• If you find an error on a transaction, the next step is to contact the merchant where you made the purchase. If the merchant made a mistake, they should correct the error so that you don’t have to pay for it.

    • If there is a fraudulent transaction that you don’t recognise or if the merchant won’t help, it’s time to call the bank. Bank staff will ask for details about the transaction so they can decide whether they can do a chargeback. They may also ask for a letter, a copy of your credit card receipt, or other documents to strengthen your case, which is why it is important to keep a record of your purchases. Once they have the information, they’ll review the dispute and decide whether they can charge back the transaction.

    • If a chargeback is possible, some banks will refund the money immediately, while others may wait until the dispute is fully resolved. ABS advises that full resolution of a dispute can take 4-12 weeks.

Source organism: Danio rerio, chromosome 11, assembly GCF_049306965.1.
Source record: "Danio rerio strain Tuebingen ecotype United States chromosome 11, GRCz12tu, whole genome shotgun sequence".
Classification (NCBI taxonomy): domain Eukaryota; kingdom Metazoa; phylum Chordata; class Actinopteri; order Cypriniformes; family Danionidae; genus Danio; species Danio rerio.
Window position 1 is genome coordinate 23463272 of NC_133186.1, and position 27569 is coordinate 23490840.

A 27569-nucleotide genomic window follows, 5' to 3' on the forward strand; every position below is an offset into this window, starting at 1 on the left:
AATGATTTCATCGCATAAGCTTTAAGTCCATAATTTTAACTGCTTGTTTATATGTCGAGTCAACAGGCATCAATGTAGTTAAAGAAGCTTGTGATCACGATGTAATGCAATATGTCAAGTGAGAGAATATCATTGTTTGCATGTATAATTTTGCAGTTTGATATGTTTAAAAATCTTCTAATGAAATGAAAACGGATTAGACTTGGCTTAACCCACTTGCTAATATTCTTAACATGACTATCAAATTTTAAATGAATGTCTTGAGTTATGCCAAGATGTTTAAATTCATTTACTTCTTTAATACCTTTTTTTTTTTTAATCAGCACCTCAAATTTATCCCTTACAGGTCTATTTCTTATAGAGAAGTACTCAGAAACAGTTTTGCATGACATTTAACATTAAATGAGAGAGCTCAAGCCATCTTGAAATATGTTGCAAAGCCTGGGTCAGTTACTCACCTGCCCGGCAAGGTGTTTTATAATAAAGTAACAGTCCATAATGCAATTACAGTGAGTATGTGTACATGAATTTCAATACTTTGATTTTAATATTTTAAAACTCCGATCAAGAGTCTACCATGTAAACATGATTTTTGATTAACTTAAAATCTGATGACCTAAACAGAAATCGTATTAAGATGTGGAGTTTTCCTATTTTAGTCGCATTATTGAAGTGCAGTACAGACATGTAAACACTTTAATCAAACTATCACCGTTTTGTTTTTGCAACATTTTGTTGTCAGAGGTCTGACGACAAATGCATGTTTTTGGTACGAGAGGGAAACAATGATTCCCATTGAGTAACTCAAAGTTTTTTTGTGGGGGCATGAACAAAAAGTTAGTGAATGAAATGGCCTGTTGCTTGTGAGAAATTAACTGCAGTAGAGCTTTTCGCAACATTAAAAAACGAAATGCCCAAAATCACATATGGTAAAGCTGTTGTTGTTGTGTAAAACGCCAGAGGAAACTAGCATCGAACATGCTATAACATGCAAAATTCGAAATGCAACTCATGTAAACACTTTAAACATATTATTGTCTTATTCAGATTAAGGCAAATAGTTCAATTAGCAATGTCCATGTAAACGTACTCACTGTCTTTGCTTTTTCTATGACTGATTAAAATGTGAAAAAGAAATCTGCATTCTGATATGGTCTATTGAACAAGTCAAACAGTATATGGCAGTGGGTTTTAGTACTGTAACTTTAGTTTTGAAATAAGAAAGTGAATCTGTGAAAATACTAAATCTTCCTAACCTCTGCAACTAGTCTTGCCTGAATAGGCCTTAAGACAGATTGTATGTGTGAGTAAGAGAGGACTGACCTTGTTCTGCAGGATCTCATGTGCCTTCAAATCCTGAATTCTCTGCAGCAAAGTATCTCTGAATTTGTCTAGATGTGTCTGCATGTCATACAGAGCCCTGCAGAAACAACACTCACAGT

• While many chargebacks are correct and the cardholder simply receives their money back, it’s possible that the transaction is actually valid. Some cardholders claim a transaction is fraudulent when it’s not, for example, so merchants have an opportunity to present their side of the story. Merchants will work with their bank, following the rules in the MasterCard or Visa guides, to show why the transaction is valid. If that happens, your bank will usually contact you to explain what happened and then may charge you for the transaction.

    • While cardholders who still believe they are correct can talk further with the bank, they may eventually have little recourse. Although the Banking (Credit Card and Charge Card) Regulations here explain how banks should process card transactions, there is no equivalent to the Fair Credit Billing Act in the United States that protects cardholders. To get some extra help, though, cardholders could ask the Consumer Association of Singapore (Case) for assistance if they still believe their dispute is valid.

6) Do credit card companies really investigate fraud?